This star atop the Christmas tree has been a part of my life since childhood. So, it must be well over 65 years old. It’s amazing how something so fragile can last, despite being moved from house to house and from tree to tree. It has survived a serious accident when the tree came crashing down from the top of a chest of drawers when I was four, and a fire when the candles caught light when I was a little older. yesterday, when we went for our family pre-Christmas Christmas – I am going to Poland for the real thing tomorrow to be with my mother in law – I was delighted to see this star on top of the tree again. it brought back so many memories of childhood Christmases – some good, some not so happy, but today I am thinking of the run up to Christmas – the waiting for the arrival of the good news.
When I was a child in the fifties and sixties, the advent calendar was a relatively new thing. and so exciting. It was, as you know, a big piece of layered card with 24 little doors cut out with numbers. You opened the door to reveal a Christmassy picture. At first, they were always biblical scenes and as the years went by there were pictures of toys and snow and Santa. But the basic premise was the same. The biggest picture to be revealed was the nativity. And that was that.
Then one year – I must have been about nine or ten – I received a really beautiful and unusual one. It was cylindrical. You could put a night light or a small lamp in the middle and as the little doors opened the picture shone through like stained glass. It was beautiful. the paper felt and looked like old parchment, and the pictures were so tiny, but so detailed.
For years my mother or my aunt would get me one of these – usually a flat one, I must say – and even when I was at university. I loved opening the little doors and anticipating Christmas itself.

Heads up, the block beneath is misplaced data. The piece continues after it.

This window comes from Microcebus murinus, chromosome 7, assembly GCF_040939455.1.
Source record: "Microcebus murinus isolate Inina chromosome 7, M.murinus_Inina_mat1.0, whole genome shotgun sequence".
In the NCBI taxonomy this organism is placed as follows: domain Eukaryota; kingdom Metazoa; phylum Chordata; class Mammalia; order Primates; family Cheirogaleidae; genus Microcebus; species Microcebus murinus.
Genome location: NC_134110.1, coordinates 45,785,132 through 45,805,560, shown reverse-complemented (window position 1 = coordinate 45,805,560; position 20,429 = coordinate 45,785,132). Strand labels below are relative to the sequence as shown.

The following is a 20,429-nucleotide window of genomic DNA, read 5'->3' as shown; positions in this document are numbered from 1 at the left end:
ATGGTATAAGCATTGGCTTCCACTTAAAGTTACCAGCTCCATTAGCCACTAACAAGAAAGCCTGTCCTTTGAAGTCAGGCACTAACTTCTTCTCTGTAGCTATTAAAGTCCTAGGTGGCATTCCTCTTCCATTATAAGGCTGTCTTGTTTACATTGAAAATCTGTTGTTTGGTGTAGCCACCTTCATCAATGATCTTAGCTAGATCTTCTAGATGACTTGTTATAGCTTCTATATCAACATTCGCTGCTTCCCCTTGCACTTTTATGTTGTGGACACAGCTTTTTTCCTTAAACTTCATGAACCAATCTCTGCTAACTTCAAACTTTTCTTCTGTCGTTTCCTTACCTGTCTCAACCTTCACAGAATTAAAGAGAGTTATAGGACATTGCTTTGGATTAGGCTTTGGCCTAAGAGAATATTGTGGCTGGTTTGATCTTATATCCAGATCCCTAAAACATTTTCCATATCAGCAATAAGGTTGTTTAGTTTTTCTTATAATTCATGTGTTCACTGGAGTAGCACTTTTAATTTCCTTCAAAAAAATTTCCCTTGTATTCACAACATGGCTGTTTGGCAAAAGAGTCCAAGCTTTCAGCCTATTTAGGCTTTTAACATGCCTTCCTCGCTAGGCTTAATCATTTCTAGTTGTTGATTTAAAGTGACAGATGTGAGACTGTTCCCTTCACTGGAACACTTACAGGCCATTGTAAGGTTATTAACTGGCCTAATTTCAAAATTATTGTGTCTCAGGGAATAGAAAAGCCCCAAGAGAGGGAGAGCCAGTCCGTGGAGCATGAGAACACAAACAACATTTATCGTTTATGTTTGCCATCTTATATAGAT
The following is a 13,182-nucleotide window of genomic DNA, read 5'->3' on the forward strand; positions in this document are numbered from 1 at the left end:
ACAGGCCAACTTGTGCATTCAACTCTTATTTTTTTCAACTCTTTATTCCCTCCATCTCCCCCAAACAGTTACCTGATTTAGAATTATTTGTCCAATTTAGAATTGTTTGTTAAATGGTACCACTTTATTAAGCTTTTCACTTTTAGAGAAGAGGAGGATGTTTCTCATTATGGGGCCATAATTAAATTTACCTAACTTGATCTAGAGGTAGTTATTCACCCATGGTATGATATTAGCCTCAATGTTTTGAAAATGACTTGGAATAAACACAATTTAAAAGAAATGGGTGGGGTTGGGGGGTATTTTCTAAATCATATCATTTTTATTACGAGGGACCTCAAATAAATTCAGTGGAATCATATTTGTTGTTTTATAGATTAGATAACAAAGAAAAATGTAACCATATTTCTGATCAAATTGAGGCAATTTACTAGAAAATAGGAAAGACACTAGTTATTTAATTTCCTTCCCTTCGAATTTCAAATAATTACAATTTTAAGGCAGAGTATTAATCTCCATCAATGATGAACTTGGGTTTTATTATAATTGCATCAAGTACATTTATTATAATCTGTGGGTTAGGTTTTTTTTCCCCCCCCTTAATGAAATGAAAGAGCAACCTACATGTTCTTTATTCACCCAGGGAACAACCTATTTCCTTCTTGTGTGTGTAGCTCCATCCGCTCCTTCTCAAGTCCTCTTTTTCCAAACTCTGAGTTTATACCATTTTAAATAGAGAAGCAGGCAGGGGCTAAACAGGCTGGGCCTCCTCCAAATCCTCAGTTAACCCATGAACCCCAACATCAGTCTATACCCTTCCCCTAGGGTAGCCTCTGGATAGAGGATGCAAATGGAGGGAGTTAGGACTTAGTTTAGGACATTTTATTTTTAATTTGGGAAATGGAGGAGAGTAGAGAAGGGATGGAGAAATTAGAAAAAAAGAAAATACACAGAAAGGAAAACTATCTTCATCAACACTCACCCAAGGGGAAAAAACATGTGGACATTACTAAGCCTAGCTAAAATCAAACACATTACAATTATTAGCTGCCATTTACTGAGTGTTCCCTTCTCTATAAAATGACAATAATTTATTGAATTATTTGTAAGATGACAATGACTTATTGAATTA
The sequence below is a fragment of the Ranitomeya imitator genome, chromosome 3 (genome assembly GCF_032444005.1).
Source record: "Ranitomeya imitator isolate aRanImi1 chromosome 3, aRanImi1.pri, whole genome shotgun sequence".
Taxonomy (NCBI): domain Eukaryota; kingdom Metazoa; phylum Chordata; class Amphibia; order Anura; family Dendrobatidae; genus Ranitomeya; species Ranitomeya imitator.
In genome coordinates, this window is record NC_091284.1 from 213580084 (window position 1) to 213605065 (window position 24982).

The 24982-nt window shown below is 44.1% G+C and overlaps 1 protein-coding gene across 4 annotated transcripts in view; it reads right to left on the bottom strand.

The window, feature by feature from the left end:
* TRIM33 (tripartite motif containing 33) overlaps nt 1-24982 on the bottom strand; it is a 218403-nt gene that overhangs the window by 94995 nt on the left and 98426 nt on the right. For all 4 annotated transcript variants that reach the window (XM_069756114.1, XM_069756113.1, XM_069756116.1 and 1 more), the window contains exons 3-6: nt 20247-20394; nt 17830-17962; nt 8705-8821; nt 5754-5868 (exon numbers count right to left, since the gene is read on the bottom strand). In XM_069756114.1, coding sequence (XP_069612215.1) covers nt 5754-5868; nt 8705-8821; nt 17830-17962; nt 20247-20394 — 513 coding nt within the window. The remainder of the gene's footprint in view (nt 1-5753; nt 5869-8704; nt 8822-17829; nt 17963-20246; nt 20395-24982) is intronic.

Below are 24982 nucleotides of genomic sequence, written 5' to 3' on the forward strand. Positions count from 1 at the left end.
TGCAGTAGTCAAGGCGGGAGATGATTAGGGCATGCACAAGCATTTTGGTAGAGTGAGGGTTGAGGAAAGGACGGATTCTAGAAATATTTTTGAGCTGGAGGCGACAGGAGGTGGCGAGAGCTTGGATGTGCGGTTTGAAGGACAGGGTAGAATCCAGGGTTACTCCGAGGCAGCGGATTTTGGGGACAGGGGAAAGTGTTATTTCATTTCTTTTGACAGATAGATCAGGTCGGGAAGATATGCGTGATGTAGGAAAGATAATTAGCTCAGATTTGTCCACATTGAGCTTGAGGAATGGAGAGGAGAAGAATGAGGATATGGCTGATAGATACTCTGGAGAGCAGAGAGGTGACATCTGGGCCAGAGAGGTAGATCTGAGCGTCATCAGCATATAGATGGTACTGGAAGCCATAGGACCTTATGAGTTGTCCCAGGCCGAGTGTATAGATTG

Eventually I had children myself. Of course, they were not going to lose out. Every year I bought advent calendars and gave them to my children and my godchildren and enjoyed the thought of their simple pleasure as they opened the doors. One year, however, the pleasure became more obvious: calendars had begun to have little chocolates inside them. I was a teacher in a special school for a while and we had class advent calendars for the children. But how to stop them from eating the chocolates before time? It was indeed a challenge. and of course, my own children liked them too.
Yet eventually they grew up too and I made the fatal mistake of thinking they had outgrown them. I was soon disabused of this fact and sent advent calendars to universities and abroad, with chocolates inside.
Then last year I thought I would do something different, so I made an advent calendar of my own. I bought a tiny Christmas tree and hung it with 24 little gifts and gave it to my youngest daughter. She was pleased I think but it seemed to set a precedent. Where is mine asked my eldest this year?
No, I didn’t make a tree, but I did wrap 24 little surprises in a little hamper for her. And for the youngest. That was fun though very time consuming. But they were pleased. Some of the presents were, I believe, welcome – some a little more questionable.
But, never mind. the biggest surprise of all was receiving a very grown up advent calendar of my own, from my youngest.
I have had enormous fun opening my little Boots gift every day and letting her know what I have received. Cosmetic companies’ advent calendars may be a wonderful commercial gimmick – but you can’t really go wrong with creams and potions and makeup, no matter how old the recipient is.
I am trying to practise delayed gratification and not open the last three gifts till later this evening – we are leaving at six thirty tomorrow morning – I don’t think I could wait till we come back!
In the meantime, I would like to wish everyone who reads me a very Happy Christmas and a wonderfully peaceful and joyful New Year.